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Incorporating Holistic Medicine Into Nursing Practice

In recent years, holistic medicine has become popular. An increasing number of people understand that true health involves more than just the “biological” aspects of one’s physical embodiment.

According to WebMD, “holistic medicine is a form of healing that considers the whole person — body, mind, spirit, and emotions — in the quest for optimal health and wellness. One can achieve optimal health — the primary goal of holistic medicine practice — by gaining proper balance in life.”

During the COVID-19 pandemic, many healthcare facilities sought alternative methods for treating patients because of the unique scenarios surrounding health services. Hospitals and other medical facilities took preventative measures to ensure individuals did not spread the virus. As such, patients could not visit their doctor or healthcare provider at the same rate as before.

For less severe symptoms, healthcare providers can see holistic medicine as a way to alleviate ailments experienced among the general population. Holistic medicine is different from traditional medicine because it does not immediately resort to invasive procedures to heal an individual. Instead, it evaluates the entire individual before concluding the optimal route.

What Therapies Are Involved in Holistic Medicine?

Healthcare professionals have become increasingly aware of the importance of treating the whole patient, which involves considering their background, living conditions, mental health and other significant factors that contribute to overall wellness.

WebMD states, “holistic practitioners use a variety of treatment techniques to help their patients take responsibility for their own well-being and achieve optimal health.” These include:

  • Patient education on lifestyle changes that better promote wellness may encompass diet, exercise, psychotherapy, relationship/spiritual counseling and more.
  • Complementary therapies include acupuncture, chiropractic care, homeopathy, massage therapy and naturopathy.

The whole-body approach impacts the nurse-patient relationship. It allows nurses to connect with the patient more deeply rather than assuming the need for western medicines. Nurses can fully understand the patient’s needs and determine possible lifestyle changes first before prescribing something that might cause more harm than good or be reactive, not preventative. Holistic medicine allows the patient to see their nurse or healthcare team from a different perspective as well.

The Benefits and Critiques of Holistic Medicine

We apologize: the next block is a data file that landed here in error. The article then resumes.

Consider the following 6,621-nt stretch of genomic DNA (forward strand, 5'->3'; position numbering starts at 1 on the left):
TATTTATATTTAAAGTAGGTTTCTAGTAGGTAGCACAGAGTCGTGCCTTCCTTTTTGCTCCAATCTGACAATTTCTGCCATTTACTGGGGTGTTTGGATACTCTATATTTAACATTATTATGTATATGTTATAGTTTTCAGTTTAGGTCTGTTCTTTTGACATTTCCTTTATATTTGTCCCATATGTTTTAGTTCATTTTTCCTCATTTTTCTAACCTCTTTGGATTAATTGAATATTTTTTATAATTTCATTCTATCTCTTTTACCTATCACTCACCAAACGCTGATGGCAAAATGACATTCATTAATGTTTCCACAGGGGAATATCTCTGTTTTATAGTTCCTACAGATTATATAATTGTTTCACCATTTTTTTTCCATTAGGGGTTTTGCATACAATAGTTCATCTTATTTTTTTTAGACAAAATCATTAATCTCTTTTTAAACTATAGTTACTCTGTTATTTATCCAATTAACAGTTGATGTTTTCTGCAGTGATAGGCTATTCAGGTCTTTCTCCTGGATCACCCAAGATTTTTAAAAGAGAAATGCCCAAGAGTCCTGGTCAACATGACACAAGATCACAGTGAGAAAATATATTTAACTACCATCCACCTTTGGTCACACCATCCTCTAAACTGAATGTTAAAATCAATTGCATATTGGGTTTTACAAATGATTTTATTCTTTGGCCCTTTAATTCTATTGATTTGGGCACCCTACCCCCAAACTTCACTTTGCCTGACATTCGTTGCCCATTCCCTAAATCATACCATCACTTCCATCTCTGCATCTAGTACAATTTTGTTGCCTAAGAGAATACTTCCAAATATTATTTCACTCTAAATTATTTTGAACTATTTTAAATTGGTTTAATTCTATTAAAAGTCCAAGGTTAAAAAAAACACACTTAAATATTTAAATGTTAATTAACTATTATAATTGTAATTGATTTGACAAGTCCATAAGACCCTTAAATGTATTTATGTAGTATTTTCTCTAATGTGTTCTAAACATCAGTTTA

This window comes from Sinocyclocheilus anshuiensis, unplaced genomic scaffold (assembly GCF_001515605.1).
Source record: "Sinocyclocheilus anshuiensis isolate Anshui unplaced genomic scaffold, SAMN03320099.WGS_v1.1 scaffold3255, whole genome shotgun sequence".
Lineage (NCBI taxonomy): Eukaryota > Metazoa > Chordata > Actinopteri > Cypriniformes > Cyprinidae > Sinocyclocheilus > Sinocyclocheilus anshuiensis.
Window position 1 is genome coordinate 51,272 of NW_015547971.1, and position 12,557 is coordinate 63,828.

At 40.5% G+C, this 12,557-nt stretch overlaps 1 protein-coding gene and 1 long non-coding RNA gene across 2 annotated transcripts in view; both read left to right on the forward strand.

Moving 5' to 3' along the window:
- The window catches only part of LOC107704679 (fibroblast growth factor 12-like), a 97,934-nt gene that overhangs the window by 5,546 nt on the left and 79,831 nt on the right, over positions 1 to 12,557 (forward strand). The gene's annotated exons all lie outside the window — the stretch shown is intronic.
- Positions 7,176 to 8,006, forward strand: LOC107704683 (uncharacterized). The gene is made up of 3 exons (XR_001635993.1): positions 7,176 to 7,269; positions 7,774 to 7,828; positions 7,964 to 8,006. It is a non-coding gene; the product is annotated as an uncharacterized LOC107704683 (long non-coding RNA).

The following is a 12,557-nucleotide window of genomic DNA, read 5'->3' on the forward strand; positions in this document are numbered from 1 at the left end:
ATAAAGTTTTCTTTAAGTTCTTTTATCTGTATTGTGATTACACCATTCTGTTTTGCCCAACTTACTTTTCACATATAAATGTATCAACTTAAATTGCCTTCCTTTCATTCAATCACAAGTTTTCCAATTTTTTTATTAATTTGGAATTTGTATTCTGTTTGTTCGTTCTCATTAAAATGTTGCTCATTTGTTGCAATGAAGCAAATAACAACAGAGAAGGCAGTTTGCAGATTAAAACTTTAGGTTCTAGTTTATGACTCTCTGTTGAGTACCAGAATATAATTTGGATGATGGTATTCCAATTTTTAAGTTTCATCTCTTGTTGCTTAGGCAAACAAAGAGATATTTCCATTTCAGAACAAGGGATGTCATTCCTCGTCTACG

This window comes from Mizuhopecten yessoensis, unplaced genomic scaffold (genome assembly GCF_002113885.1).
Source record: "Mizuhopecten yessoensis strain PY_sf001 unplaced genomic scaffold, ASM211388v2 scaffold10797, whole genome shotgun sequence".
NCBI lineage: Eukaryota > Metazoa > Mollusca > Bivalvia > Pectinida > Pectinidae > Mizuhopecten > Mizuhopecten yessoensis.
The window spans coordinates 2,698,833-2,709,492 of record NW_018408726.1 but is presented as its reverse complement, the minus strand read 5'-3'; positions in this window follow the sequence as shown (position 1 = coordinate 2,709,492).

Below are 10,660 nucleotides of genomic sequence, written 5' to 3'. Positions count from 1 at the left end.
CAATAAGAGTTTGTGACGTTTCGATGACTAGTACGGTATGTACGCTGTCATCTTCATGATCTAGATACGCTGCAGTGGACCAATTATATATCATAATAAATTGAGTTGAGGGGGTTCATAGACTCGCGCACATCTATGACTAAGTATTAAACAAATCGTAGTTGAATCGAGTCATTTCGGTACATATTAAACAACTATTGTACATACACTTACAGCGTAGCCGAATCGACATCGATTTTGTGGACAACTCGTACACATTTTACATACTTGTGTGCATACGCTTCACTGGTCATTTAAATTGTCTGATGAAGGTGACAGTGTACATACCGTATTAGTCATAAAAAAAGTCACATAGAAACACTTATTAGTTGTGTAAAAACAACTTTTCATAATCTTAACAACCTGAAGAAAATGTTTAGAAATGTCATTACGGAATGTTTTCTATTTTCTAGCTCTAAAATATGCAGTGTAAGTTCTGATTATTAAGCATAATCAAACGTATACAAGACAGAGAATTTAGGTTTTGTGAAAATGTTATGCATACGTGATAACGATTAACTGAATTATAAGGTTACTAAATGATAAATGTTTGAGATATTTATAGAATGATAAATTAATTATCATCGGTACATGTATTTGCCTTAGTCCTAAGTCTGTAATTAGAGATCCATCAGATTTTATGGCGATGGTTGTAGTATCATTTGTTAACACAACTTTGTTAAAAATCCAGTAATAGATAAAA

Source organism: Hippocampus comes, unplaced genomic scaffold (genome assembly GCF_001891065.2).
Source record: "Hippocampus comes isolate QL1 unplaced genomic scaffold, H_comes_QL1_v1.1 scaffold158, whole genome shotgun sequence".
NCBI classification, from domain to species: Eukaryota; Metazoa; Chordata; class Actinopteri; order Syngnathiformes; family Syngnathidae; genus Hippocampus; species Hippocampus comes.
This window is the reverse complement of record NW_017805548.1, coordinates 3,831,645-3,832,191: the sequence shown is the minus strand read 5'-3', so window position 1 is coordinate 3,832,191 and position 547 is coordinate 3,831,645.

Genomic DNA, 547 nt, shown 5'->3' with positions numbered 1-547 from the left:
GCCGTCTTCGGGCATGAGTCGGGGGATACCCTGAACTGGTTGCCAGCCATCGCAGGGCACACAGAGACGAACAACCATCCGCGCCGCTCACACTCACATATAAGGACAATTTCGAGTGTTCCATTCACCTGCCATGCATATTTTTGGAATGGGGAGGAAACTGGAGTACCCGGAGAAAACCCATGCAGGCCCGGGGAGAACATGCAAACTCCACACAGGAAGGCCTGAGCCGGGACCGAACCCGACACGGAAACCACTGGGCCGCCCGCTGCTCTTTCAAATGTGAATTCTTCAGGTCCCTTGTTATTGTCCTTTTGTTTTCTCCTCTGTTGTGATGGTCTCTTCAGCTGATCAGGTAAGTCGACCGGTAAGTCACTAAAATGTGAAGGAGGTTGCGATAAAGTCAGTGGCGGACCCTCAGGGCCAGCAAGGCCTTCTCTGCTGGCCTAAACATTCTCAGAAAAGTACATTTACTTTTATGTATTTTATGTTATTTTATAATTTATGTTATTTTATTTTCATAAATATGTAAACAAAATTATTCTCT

Holistic medicine benefits the patient but also the nurse practitioner. Therefore, unconditional support flows from both sides of the healthcare practice. WebMD lists the principles of holistic medicine as follows:

  • All people have innate healing powers.
  • The patient is a person, not a disease.
  • Healing takes a team approach (patient and doctor) and addresses all aspects of a person’s life.
  • Treatment involves identifying and addressing the condition’s root cause, not just alleviating symptoms.

Some individuals believe holistic medicine is not viable for healing patients because it does not target the actual problem or heal through traditional medicine. Others might believe holistic therapy cannot benefit all types of illnesses or diseases. Rather, they suspect it could prolong their suffering. Nevertheless, holistic medicine is still important for new generations of nurses within the healthcare field, and it’s a growing philosophy for care.

Upgrade Your Nursing Practice With a Master’s Degree

One way to upgrade your nursing practice as a registered nurse (RN) is to further your career and earn your Master of Science in Nursing (MSN) degree. Those who enroll in the online RN to MSN program at The University of Texas at Arlington (UTA) will study the latest nursing theories, such as holistic medicine, with hands-on practicum experience.

Students will complete this program in less time — and save more money — than they would in many other RN to MSN programs. Depending on one’s schedule, students may complete UTA’s program in as few as 36 months.

The RN to MSN program structure allows all students to gain practical experience with patients throughout their lifespan in a holistic manner. For example, the Holistic Health Assessment Across the Lifespan course covers the basics of the theory and practice of holistic healthcare within the clinical setting. Likewise, in the Holistic Care of Older Adults course, students explore the concepts and issues related to the holistic care of older adults within the healthcare field.

With this education as a foundation, students are setting themselves up for success in whichever role they play within the healthcare field.

Learn more about The University of Texas at Arlington’s online RN to MSN program.

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